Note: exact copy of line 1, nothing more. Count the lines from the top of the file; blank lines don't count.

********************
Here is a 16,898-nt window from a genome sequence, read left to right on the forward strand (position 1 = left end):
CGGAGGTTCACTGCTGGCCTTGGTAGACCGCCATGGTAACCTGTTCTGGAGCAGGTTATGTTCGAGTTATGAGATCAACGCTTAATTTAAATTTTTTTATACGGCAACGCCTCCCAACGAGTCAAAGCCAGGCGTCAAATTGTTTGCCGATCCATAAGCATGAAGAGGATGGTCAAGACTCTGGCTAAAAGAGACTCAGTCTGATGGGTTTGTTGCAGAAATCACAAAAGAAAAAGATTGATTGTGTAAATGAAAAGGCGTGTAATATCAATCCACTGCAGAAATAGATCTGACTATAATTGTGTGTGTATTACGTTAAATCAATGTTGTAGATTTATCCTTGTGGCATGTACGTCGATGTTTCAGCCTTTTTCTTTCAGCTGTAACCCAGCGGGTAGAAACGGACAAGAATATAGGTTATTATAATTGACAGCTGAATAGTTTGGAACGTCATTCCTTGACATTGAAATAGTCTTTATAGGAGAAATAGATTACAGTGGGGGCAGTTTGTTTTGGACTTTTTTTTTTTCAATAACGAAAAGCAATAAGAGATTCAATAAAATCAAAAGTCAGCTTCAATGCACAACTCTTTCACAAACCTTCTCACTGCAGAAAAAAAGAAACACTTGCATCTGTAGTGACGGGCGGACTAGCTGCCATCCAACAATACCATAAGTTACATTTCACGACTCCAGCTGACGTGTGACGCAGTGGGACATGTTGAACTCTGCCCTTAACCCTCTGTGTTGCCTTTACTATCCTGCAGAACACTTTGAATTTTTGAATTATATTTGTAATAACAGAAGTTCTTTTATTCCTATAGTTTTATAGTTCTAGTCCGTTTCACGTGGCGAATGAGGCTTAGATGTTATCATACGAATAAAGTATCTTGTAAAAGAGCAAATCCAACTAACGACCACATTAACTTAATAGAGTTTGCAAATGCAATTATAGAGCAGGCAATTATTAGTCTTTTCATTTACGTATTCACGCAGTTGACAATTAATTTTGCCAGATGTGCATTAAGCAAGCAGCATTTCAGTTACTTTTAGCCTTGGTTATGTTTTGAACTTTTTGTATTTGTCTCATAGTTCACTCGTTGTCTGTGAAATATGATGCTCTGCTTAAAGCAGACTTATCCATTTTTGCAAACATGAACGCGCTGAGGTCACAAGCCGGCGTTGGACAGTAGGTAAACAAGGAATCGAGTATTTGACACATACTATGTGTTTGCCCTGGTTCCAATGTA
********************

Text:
Here is a 16,898-nt window from a genome sequence, read left to right on the forward strand (position 1 = left end):